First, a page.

Mostly, I don’t worry about the accumulation of old kernels building up in
sudo apt-get autoremove may scrub most of them, but sometimes it doesn’t when I’m doing something else and I must wade through the accumulation of old packages in Synaptic. Removing all those packages by hand gets tedious, but I’m reluctant to unleash a rarely used script on the clutter for fear of creating a worse problem.
The iterator in this burst of Bash line noise:
for f in $(ls /boot | grep vmlinuz | cut -d\- -f2,3 | sort | head -n -1) ; do dpkg -l | grep "^ii\ \ linux-" | grep $f | cut -d" " -f 3 >> /tmp/pkgs.txt ; done
… parses the list of kernels in
/boot into version numbers, finds the corresponding installed packages, sorts them in ascending order, discards the last entry so as to not uninstall the most recent kernel, and passes each line of the resulting list into the loop.
grep argument has two spaces after the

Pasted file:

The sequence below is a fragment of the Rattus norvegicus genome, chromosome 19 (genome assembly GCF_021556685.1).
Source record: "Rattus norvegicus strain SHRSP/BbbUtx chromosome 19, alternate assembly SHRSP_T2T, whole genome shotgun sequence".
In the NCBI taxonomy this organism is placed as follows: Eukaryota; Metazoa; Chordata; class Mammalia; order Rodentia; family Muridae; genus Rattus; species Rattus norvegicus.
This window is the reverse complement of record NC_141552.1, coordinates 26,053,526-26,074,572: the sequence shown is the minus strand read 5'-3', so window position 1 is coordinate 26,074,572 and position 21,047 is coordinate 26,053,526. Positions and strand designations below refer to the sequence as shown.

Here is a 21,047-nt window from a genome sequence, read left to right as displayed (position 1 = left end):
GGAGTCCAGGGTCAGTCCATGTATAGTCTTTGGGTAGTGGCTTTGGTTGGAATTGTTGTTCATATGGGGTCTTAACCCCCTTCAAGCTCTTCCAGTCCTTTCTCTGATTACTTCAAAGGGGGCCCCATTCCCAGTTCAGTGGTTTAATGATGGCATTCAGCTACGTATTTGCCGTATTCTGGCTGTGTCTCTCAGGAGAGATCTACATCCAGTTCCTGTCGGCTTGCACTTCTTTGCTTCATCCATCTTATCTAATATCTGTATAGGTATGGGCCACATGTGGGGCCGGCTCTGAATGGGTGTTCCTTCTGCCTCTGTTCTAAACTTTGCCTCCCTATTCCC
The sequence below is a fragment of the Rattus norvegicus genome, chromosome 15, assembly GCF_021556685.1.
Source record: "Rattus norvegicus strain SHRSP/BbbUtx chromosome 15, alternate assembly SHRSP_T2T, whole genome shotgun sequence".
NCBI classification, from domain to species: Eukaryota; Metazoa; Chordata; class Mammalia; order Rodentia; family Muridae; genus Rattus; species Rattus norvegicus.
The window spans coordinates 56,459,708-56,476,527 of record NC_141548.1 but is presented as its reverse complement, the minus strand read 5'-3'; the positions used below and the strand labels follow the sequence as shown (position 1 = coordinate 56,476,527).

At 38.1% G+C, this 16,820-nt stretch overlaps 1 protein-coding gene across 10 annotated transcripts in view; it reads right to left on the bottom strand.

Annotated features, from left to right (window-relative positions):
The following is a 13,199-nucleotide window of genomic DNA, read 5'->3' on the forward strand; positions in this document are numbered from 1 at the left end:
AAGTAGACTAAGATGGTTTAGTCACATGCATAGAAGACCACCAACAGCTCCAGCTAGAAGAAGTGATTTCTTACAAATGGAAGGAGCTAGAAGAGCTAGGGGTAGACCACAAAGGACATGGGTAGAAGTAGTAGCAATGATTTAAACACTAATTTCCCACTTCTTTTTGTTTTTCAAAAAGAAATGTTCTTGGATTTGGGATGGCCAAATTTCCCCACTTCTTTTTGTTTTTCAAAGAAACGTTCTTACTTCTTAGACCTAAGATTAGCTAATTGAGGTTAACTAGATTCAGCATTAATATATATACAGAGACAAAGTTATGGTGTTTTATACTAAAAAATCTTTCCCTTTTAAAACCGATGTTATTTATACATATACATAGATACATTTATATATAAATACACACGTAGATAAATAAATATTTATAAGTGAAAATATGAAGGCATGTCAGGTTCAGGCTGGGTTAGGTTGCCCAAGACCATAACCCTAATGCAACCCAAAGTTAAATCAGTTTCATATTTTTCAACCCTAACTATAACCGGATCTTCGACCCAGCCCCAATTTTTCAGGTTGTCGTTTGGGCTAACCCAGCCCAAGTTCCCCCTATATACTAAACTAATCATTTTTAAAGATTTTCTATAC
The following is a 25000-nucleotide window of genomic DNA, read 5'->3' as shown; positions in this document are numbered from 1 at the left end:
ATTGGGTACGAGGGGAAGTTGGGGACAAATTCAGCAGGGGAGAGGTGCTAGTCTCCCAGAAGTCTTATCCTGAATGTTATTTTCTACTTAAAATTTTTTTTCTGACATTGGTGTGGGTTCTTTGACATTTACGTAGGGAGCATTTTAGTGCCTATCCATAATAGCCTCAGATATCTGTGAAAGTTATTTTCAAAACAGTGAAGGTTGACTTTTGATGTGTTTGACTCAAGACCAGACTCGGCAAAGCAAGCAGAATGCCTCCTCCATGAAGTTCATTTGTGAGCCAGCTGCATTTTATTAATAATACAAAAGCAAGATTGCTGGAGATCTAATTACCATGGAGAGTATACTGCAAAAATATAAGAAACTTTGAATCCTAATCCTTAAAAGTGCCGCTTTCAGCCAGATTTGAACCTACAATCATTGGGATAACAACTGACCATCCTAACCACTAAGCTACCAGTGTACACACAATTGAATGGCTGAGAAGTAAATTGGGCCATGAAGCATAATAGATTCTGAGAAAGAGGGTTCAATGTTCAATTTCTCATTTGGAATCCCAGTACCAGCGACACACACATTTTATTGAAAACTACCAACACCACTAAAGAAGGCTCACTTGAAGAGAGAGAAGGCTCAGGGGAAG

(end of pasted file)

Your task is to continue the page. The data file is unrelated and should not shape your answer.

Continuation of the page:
ii that WordPress would destroy without the escaping backslashes. You can try
"^ii linux-", but if the loop puts nothing in the file, that’s why.
Given each kernel version number, the loop extracts the package names from the installed kernel packages and glues the result onto a file that looks like this:
cat /tmp/pkgs.txt linux-headers-3.13.0-73 linux-headers-3.13.0-73-generic linux-image-3.13.0-73-generic linux-image-extra-3.13.0-73-generic linux-headers-3.13.0-74 linux-headers-3.13.0-74-generic linux-image-3.13.0-74-generic linux-image-extra-3.13.0-74-generic linux-headers-3.13.0-76 linux-headers-3.13.0-76-generic linux-image-3.13.0-76-generic linux-image-extra-3.13.0-76-generic
Convert that file into a one-line string of package names and verify what would happen:
paste -s -d " " /tmp/pkgs.txt | xargs sudo apt-get --dry-run purge
If everything looks good, change
--yes and blow ’em away.
No, I can’t possibly remember or type that gibberish by hand, but I do know where to find it…